(Um, isn't "streetcorner" one word?)

First up is Eleventh Hour, a high-school group who recently came close to being cut out of their school's budget (per the boys of Mouth Off); I wonder why that fact didn't make it into their video piece! The whole Breakfast-Club vibe of the piece was probably meant to rally the audience behind them, but my experience with high-school a-cappella groups has been overwhelmingly positive. When I judged the ICHSA (high-school) and ICCA (college) finals on consecutive nights in 2006, the ICHSA show was far better, and I attribute that to the "adult in the room" factor. The college groups came off as bratty and short on musical detail, which the high-school groups all had, usually out of administrative necessity, some sort of adult advisor who could keep their egos in check and provide much-needed perspective if not actual musical guidance.

"Baby" is an odd choice for a vocal-group competition, as it's a harmonically dull song. I... vi... IV... V... *snore* Luckily for them, they've got great presence and a great blend, particularly on the add9's. Ben Folds says what I was thinking: that the bass and VP worked together very well, which is especially impressive considering how many college groups of this style I've seen over the years who had no idea that those two things are supposed to work together. (This also indirectly attests to the dramatic increase in sound quality over last year, at least as it's coming in over my bass-friendly system.) Nicole Scherzinger, as seems inevitable, calls them "the real life Glee," which I would personally take as an insult, as that would imply robotic pitch-correction and obvious lip-synching, no? I wish I had more to go on with these guys, although they've got good raw talent.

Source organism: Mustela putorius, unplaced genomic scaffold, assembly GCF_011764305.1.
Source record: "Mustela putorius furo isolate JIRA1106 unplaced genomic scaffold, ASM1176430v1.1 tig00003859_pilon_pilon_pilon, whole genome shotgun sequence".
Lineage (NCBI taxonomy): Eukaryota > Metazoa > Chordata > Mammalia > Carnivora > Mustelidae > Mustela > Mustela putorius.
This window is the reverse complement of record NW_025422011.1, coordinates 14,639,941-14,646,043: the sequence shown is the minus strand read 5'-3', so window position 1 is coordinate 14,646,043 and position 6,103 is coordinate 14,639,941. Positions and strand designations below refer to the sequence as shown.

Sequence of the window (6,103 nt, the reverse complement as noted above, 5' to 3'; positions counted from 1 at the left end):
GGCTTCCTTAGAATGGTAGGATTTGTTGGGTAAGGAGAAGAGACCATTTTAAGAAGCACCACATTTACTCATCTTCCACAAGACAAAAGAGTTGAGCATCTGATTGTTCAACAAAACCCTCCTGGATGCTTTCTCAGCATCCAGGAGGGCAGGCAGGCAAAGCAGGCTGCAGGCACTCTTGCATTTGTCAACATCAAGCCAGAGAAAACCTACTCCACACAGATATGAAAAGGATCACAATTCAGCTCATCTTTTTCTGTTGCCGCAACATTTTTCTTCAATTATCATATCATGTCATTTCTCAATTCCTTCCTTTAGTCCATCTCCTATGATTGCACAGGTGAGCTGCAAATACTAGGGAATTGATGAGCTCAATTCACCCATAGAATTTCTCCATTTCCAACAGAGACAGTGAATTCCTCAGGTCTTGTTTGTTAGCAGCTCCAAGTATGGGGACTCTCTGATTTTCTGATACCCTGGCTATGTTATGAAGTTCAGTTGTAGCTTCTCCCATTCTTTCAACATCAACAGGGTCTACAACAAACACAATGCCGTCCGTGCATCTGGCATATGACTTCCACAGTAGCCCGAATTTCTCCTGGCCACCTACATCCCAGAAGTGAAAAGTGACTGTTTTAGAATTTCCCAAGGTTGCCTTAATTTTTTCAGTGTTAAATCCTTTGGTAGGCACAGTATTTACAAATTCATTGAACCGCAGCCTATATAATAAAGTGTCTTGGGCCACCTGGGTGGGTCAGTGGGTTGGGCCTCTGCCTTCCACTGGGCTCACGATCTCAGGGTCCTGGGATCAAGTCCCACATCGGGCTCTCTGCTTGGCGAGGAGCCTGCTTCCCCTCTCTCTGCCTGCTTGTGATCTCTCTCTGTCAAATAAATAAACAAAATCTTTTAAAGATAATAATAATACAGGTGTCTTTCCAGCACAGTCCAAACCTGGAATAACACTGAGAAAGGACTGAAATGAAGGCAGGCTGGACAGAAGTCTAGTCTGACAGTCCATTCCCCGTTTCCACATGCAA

On The Rocks (of Univ. of Oregon)'s video piece is odd; first they're leaping like a latter-day West Side Story, then they're singing in togas in front of what appears to be a beirut table.* (Nice family-friendly show we've got here.) Anyway, I haven't seen their viral hit video of "Bad Romance", so I'm looking forward to seeing them perform it without prejudgment. "We're going out bring everything we have to the audience," says one of them, and I'd say they do. It's a hell of a performance, with a full arrangement that doesn't make me cringe in frustration that they'd squandered their numerous voices, as often happens with groups like this. I didn't hear the pitch issues that Folds did, although there were moments during the bridge that were "fuzzy", i.e. a wall of sound as opposed to be solidified chords. But it was good enough for me to consider them worthy (so far) of advancing. This is probably the closest we have this season to The Beelzebubs (from last season), i.e. a ton of guys on stage having the freakin' time of their lives.